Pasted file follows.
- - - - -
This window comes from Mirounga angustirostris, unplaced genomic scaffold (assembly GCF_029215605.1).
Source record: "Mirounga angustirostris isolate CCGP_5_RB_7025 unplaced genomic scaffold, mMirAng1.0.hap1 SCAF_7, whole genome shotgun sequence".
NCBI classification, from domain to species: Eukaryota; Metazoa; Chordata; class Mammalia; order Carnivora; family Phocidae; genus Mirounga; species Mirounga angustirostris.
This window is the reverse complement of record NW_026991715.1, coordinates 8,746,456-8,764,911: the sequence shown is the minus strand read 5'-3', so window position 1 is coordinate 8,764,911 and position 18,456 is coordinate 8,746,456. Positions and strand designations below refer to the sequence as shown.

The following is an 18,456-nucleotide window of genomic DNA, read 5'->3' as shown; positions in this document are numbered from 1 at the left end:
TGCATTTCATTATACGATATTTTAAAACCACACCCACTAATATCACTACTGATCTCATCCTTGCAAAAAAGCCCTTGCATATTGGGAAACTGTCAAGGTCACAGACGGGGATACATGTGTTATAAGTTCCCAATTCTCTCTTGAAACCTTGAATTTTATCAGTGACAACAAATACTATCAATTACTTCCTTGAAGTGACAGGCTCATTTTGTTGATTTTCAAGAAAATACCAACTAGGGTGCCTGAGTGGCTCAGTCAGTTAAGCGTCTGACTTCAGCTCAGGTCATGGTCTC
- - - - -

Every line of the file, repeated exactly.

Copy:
This window comes from Mirounga angustirostris, unplaced genomic scaffold (assembly GCF_029215605.1).
Source record: "Mirounga angustirostris isolate CCGP_5_RB_7025 unplaced genomic scaffold, mMirAng1.0.hap1 SCAF_7, whole genome shotgun sequence".
NCBI classification, from domain to species: Eukaryota; Metazoa; Chordata; class Mammalia; order Carnivora; family Phocidae; genus Mirounga; species Mirounga angustirostris.
This window is the reverse complement of record NW_026991715.1, coordinates 8,746,456-8,764,911: the sequence shown is the minus strand read 5'-3', so window position 1 is coordinate 8,764,911 and position 18,456 is coordinate 8,746,456. Positions and strand designations below refer to the sequence as shown.

The following is an 18,456-nucleotide window of genomic DNA, read 5'->3' as shown; positions in this document are numbered from 1 at the left end:
TGCATTTCATTATACGATATTTTAAAACCACACCCACTAATATCACTACTGATCTCATCCTTGCAAAAAAGCCCTTGCATATTGGGAAACTGTCAAGGTCACAGACGGGGATACATGTGTTATAAGTTCCCAATTCTCTCTTGAAACCTTGAATTTTATCAGTGACAACAAATACTATCAATTACTTCCTTGAAGTGACAGGCTCATTTTGTTGATTTTCAAGAAAATACCAACTAGGGTGCCTGAGTGGCTCAGTCAGTTAAGCGTCTGACTTCAGCTCAGGTCATGGTCTC